First, with respect

to the initial stare decisis factor, Blanchflower may
have provided a workable rule, but it is no longer practical given that it defies
any application to an entire class of legally married persons. Limiting adultery
to heterosexual relationships also undermines the legislative intent underlying
same-sex marriage laws. Accordingly, we conclude that the first factor weighs
in favor of overruling Blanchflower.



                                        3
      Second, we consider whether Blanchflower’s interpretation of the
adultery statute is subject to a kind of reliance that would lend a special
hardship to the consequence of overruling it. See

id. Reliance interests are

most often implicated when a rule is operative in the commercial law context
where advance planning of great precision is most obviously a necessity.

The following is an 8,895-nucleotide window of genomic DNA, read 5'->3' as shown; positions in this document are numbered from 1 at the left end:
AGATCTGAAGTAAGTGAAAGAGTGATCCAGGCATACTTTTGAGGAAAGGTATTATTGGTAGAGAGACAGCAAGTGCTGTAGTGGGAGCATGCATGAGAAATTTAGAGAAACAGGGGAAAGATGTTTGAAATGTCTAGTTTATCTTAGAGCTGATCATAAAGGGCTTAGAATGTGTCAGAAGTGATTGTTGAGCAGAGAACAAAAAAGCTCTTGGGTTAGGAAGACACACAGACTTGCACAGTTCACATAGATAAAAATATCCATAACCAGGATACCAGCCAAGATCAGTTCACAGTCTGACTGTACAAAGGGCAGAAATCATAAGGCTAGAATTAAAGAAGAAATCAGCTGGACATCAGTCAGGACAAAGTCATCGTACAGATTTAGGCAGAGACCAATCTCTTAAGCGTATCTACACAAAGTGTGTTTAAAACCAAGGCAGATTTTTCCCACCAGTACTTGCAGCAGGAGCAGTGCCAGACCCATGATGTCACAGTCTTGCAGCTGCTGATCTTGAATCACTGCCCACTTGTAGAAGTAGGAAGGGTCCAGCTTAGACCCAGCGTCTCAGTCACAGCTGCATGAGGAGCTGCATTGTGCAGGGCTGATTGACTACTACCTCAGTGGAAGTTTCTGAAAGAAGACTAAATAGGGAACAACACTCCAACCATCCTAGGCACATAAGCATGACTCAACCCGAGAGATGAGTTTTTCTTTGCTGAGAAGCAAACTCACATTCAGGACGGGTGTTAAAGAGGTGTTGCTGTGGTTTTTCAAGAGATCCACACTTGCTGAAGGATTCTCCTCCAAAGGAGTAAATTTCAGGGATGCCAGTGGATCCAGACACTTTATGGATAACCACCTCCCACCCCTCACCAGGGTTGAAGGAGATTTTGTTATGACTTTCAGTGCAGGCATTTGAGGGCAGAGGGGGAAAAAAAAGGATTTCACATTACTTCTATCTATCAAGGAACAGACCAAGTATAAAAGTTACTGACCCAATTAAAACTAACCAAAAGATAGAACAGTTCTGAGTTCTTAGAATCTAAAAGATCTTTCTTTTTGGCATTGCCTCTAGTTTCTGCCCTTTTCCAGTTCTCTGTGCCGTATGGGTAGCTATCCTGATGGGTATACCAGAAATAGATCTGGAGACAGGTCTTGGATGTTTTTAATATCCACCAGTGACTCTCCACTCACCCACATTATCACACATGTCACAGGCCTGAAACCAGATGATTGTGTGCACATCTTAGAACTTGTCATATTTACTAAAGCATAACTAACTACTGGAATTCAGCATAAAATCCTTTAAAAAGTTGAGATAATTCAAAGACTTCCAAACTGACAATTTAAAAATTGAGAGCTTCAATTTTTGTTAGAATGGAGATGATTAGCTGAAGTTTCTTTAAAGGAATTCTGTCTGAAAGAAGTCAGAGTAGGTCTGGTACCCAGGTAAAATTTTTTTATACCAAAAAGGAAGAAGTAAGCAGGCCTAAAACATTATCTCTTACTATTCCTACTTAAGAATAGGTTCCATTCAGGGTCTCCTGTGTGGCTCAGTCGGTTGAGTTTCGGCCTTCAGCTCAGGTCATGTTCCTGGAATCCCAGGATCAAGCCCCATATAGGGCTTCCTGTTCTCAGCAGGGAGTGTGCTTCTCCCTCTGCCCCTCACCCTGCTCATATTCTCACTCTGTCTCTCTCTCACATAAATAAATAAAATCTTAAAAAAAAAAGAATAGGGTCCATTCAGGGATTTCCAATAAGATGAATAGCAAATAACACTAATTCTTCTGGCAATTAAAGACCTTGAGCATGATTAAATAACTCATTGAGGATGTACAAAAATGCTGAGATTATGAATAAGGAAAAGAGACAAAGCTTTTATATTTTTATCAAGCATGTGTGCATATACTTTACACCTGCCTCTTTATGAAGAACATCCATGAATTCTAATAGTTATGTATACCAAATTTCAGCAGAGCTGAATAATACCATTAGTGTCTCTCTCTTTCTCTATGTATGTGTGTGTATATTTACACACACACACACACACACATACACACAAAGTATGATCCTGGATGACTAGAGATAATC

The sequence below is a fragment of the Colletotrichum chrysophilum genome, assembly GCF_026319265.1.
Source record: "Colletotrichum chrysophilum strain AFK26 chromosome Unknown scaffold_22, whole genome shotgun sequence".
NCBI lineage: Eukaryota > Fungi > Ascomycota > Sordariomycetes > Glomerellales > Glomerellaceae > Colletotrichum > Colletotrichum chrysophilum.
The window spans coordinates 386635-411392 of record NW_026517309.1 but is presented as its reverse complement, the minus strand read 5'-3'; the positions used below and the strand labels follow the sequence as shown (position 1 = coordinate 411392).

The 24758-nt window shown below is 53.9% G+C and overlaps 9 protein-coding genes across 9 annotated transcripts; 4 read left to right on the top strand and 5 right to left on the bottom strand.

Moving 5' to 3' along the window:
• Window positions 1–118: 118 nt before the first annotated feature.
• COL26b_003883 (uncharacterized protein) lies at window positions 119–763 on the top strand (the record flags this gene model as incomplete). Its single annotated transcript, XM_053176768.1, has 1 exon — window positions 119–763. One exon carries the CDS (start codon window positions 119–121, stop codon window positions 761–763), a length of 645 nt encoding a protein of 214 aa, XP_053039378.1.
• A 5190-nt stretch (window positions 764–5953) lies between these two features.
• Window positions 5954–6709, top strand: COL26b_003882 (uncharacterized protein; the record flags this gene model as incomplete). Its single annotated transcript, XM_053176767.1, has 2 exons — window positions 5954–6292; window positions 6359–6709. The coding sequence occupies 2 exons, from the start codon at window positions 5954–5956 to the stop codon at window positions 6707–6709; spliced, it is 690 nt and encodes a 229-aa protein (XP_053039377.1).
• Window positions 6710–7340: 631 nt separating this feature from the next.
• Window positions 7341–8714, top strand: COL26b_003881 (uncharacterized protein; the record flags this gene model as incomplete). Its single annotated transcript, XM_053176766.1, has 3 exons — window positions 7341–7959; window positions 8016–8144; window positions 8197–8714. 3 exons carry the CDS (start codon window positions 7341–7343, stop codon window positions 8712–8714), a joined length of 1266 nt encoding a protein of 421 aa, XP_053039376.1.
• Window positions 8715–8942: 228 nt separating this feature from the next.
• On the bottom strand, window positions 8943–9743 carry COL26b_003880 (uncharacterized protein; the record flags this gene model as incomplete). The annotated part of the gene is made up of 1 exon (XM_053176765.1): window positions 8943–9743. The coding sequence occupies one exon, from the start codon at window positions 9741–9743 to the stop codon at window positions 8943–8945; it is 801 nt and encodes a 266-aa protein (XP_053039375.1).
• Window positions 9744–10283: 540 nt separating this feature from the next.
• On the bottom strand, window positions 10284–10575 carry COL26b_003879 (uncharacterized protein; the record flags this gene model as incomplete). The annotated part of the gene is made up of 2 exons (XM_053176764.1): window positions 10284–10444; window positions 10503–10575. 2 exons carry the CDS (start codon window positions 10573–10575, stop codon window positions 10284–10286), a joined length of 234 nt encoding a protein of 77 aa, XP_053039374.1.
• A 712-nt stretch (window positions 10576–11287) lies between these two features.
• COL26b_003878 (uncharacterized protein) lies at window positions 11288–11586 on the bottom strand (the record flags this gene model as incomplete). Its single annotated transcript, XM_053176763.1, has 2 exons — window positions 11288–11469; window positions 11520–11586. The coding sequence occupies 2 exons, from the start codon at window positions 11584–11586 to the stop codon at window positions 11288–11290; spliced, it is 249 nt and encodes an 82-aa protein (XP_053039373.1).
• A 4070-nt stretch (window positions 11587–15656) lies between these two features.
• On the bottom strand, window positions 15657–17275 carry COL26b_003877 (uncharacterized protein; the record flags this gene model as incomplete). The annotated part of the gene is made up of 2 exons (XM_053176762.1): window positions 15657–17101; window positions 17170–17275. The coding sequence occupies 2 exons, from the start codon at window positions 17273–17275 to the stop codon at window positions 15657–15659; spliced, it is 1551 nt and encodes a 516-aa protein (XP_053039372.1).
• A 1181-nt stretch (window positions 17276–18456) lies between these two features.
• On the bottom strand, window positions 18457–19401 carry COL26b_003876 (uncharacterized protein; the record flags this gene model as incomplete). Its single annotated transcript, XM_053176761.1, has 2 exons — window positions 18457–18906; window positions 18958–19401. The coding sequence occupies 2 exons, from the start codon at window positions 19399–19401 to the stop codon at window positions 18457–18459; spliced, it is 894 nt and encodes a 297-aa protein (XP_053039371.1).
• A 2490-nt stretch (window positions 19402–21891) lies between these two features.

Id.
We agree with

the respondent that no such reliance interests are implicated by
Blanchflower’s interpretation of RSA 458:7, II.1 As the respondent observes,
individuals rely on their sexual preferences and romantic sensibilities when
deciding with whom to be intimate, not judicial decisions.

       Third, we consider whether related principles of law have developed such
that the old rule is no more than a remnant of an abandoned doctrine.

Id.
This factor concerns

whether the law has developed in such a manner as to
undercut the prior rule. State v. Balch, 

167 N.H. 329

, 335 (2015). Such
development could arise upon the promulgation of new laws or rules that
render past decisions obsolete or upon the formulation of laws across multiple
jurisdictions in a manner that is discordant with the prior rule.

Id. As we have

already explained, New Hampshire adopted same-sex marriage by statute in
2009, see RSA 457:1-a, and, as the Supreme Court determined in Obergefell,
the Federal Constitution forbids any jurisdiction in the United States from
maintaining laws prohibiting same-sex marriage.2 

Obergefell, 135 S. Ct. at
2607-08

. After many years of same-sex couples seeking “equal dignity in the
eyes of the law” by way of legally recognized marriages, the Supreme Court
determined that “[t]he Constitution grants them that right.”

Id. at 2608.

It
defies logic to suggest that our legislature and the Supreme Court recognized